Milk Money

How many of you drank milk growing up? I did. My sister did. My parents did. My grandparents did. And I am guessing that you did. It is just a part of life here in the states. Milk is on billboards, it is in every store and school, everyone knows how important it is, and most kids can tell you their favorite type of milk (chocolate, strawberry, vanilla). It is basic and necessary and part of the fabric of our lives (yes, that the cotton slogan but it still applies!).

Also, when I was a kid people almost always had milk in their refrigerators at all times. It seems the same now, the only difference being then types of milk seemed defined by % of fat instead of now when we have Almond vs. Soy vs. Lactaid vs. Goat vs. Cow vs. lactose-free Jaguar milk. The only time I can remember not having milk was when someone would use ALL the milk except for less than a tablespoon that they would leave in the bottle and then put it back in the fridge. That was the worst. Going to get the milk jug only to find it full of nothing but air. The truth is though, even in that moment, milk was still just a car ride or quick walk away.

What if it wasn’t? What if you couldn’t get milk? I’m not talking for a day, I’m not talking for a week or even a month. I am asking – what if you couldn’t get milk again, for forever? That would really stink. We would miss out on all kinds of amazing foods and cereals and the joy of a milkstache. But then again we would survive. We have plenty of other food options.

Now, let’s take this a step further. Imagine you had a child. Seriously, imagine her. She is beautiful. She has your hair. She has your face. She has your eyes. She is a piece of you and you love her with all you have. Now, imagine that this same child that you love with all your heart had been born with a development issue that stunted her growth, prevented her from growing and being able to think and act like other children. Someone asks you, “Do you love her any less?” What a ridiculous question!! Your heart is forever thinking of her and how you could provide for her. She doesn’t just have your love, she has your whole heart.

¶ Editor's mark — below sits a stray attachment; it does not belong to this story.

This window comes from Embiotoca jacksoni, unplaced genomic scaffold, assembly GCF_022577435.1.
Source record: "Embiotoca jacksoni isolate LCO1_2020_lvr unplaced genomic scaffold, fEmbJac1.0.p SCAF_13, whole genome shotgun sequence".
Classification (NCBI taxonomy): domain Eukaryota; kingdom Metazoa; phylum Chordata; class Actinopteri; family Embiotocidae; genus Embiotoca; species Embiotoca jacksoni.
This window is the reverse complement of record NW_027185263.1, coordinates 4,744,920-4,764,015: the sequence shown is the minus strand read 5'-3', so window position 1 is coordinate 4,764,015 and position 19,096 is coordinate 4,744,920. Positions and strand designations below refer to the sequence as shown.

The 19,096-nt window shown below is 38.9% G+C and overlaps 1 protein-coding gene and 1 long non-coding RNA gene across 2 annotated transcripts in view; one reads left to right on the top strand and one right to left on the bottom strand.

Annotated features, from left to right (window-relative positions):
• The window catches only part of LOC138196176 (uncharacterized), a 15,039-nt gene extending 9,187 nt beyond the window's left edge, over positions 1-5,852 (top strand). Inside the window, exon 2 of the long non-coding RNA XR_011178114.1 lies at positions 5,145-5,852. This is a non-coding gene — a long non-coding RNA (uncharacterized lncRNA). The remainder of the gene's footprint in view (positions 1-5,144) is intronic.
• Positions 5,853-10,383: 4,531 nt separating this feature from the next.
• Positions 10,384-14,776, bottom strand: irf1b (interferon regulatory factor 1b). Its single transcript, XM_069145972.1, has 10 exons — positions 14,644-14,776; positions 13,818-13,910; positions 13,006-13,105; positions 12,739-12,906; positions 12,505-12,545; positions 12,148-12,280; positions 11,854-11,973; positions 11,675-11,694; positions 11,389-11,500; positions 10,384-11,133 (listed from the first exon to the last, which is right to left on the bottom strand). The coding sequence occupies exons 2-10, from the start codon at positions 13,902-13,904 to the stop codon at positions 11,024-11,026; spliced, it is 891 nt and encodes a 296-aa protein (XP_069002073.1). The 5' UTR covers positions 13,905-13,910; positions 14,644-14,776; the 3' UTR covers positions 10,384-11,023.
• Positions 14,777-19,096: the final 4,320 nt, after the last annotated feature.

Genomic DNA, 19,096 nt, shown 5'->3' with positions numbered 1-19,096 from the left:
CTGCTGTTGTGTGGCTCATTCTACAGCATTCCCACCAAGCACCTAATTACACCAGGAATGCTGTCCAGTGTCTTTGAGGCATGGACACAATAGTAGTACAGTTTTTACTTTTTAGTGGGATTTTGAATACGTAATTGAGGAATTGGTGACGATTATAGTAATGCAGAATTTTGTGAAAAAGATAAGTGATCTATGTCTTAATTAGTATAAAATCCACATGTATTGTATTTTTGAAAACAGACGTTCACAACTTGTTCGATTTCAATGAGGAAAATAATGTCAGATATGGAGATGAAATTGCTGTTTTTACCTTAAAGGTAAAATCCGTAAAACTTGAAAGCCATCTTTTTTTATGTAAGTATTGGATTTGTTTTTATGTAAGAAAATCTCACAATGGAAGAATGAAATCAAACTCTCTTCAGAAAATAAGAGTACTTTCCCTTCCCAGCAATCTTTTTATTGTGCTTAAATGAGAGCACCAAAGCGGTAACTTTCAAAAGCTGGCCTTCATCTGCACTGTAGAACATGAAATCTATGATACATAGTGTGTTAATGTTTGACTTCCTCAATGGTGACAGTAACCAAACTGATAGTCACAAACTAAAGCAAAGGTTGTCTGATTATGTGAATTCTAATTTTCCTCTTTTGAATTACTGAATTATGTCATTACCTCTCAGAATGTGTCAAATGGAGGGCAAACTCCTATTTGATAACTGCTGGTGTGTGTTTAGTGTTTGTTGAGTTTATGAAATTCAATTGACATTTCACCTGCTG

Now, imagine that your precious child, the child that is a part of you and has your whole heart, imagine that she can’t eat regular foods. Imagine that the doctors tell you that the food that she needs most is milk. And not just a regular milk, she needs a special expensive milk. Milk! The one food you can’t get. You have rice and beans, you have some fruit, you even have a chicken from time to time. But milk?! Why does it have to be milk?! Your heart would be broken for your little girl. For your baby.

Now imagine that the reason you couldn’t get that milk was not that it didn’t exist. Imagine the reason was because you couldn’t afford it. That every day you could see others drinking milk but you couldn’t get it for your baby. Imagine you worked as hard as you could every day making tortillas, working in dense smoke, walking the hard road to sell the tortillas, and all it ever brought in was enough to buy the basics. Besides, you have 5 other mouths to feed and if you spent all your money on milk then everyone in the family would starve.

Can you imagine how that would feel? How could you choose between your children? How could a heart withstand watching one child suffer and cry so that the other’s could eat? Imagine how it would feel when her hair started to thin and teeth became fragile from malnutrition. Imagine how you would feel when she turned seven and was no bigger than a two year old.

Imagine how you would feel when her hungry eyes looked deep into yours and all you could her was the comfort of your voice telling her you are praying for help.

Can you feel the conflict in your soul? Can you close your eyes and imagine how every time you saw one of your other children you knew they were healthy at the cost of your little girl? How every moment would come back to her and that decision? How fervently you would pray for help and yet how alone you would feel?

This is what happened to Ruth’s mother.

This is what happened to Ruth’s father.

This is what happened to Ruth.

Now. Imagine there was a stranger that came to your door one day. Imagine that a neighbor had told this stranger about your situation and they wanted to understand. They wanted to help. Imagine they took a few pictures, made notes, talked with you, prayed with you, and then promised they would do whatever it took to get you help and to get your baby milk. Would you trust that? I am not sure I would. Not in a land where no one had ever helped. Many had seen, many knew, but no one helped. I think I would say in my head, “I’ll believe it when I see it.”

Now, imagine that a little later you are sitting in your house. Imagine that you hear some commotion outside and your youngest son runs into your house and tells you, “The stranger is back!!”

Imagine your heart asking, “What are they doing here?? Did they bring Ruth milk?? Could this be the answer to the prayers we have been praying for so long?? Could someone out there REALLY care about me and my little family?? My little girl?!” Imagine you let your heart have something it has lacked for so long: hope.